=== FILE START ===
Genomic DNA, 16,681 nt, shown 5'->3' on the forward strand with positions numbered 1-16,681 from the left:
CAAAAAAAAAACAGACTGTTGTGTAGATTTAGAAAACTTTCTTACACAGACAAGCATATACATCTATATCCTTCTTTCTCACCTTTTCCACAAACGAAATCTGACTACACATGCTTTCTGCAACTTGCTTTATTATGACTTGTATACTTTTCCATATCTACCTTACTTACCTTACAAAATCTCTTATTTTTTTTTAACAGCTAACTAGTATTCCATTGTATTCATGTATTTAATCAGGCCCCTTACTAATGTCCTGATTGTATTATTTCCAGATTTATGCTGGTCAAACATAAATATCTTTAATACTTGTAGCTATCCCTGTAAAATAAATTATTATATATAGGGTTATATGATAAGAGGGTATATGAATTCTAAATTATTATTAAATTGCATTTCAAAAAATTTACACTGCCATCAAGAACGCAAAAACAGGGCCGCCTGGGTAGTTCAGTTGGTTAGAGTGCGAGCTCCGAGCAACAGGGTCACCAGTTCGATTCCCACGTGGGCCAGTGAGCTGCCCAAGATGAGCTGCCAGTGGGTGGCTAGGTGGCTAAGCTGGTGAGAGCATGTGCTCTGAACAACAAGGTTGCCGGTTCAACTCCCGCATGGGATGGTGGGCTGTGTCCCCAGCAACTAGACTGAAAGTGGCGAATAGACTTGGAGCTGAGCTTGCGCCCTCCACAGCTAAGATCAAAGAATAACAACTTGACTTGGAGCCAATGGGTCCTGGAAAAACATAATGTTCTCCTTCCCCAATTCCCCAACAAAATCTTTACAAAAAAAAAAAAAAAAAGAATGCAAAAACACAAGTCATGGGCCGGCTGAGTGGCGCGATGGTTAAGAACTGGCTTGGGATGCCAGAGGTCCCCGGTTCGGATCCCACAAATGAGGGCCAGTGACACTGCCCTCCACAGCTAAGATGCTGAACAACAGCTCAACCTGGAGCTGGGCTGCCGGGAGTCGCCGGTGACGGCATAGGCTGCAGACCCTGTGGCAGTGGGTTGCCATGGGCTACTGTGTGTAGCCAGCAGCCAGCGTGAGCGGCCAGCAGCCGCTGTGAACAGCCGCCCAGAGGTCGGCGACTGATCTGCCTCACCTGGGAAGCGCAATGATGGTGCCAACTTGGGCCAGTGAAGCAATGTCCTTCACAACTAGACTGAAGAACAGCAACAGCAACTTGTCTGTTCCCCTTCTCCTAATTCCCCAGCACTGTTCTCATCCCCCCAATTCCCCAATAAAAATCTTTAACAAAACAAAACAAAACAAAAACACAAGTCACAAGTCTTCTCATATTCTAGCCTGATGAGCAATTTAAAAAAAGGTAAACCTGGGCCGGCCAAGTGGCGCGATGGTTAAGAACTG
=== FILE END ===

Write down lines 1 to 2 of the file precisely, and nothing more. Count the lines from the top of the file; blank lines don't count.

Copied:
Genomic DNA, 16,681 nt, shown 5'->3' on the forward strand with positions numbered 1-16,681 from the left:
CAAAAAAAAAACAGACTGTTGTGTAGATTTAGAAAACTTTCTTACACAGACAAGCATATACATCTATATCCTTCTTTCTCACCTTTTCCACAAACGAAATCTGACTACACATGCTTTCTGCAACTTGCTTTATTATGACTTGTATACTTTTCCATATCTACCTTACTTACCTTACAAAATCTCTTATTTTTTTTTAACAGCTAACTAGTATTCCATTGTATTCATGTATTTAATCAGGCCCCTTACTAATGTCCTGATTGTATTATTTCCAGATTTATGCTGGTCAAACATAAATATCTTTAATACTTGTAGCTATCCCTGTAAAATAAATTATTATATATAGGGTTATATGATAAGAGGGTATATGAATTCTAAATTATTATTAAATTGCATTTCAAAAAATTTACACTGCCATCAAGAACGCAAAAACAGGGCCGCCTGGGTAGTTCAGTTGGTTAGAGTGCGAGCTCCGAGCAACAGGGTCACCAGTTCGATTCCCACGTGGGCCAGTGAGCTGCCCAAGATGAGCTGCCAGTGGGTGGCTAGGTGGCTAAGCTGGTGAGAGCATGTGCTCTGAACAACAAGGTTGCCGGTTCAACTCCCGCATGGGATGGTGGGCTGTGTCCCCAGCAACTAGACTGAAAGTGGCGAATAGACTTGGAGCTGAGCTTGCGCCCTCCACAGCTAAGATCAAAGAATAACAACTTGACTTGGAGCCAATGGGTCCTGGAAAAACATAATGTTCTCCTTCCCCAATTCCCCAACAAAATCTTTACAAAAAAAAAAAAAAAAAGAATGCAAAAACACAAGTCATGGGCCGGCTGAGTGGCGCGATGGTTAAGAACTGGCTTGGGATGCCAGAGGTCCCCGGTTCGGATCCCACAAATGAGGGCCAGTGACACTGCCCTCCACAGCTAAGATGCTGAACAACAGCTCAACCTGGAGCTGGGCTGCCGGGAGTCGCCGGTGACGGCATAGGCTGCAGACCCTGTGGCAGTGGGTTGCCATGGGCTACTGTGTGTAGCCAGCAGCCAGCGTGAGCGGCCAGCAGCCGCTGTGAACAGCCGCCCAGAGGTCGGCGACTGATCTGCCTCACCTGGGAAGCGCAATGATGGTGCCAACTTGGGCCAGTGAAGCAATGTCCTTCACAACTAGACTGAAGAACAGCAACAGCAACTTGTCTGTTCCCCTTCTCCTAATTCCCCAGCACTGTTCTCATCCCCCCAATTCCCCAATAAAAATCTTTAACAAAACAAAACAAAACAAAAACACAAGTCACAAGTCTTCTCATATTCTAGCCTGATGAGCAATTTAAAAAAAGGTAAACCTGGGCCGGCCAAGTGGCGCGATGGTTAAGAACTG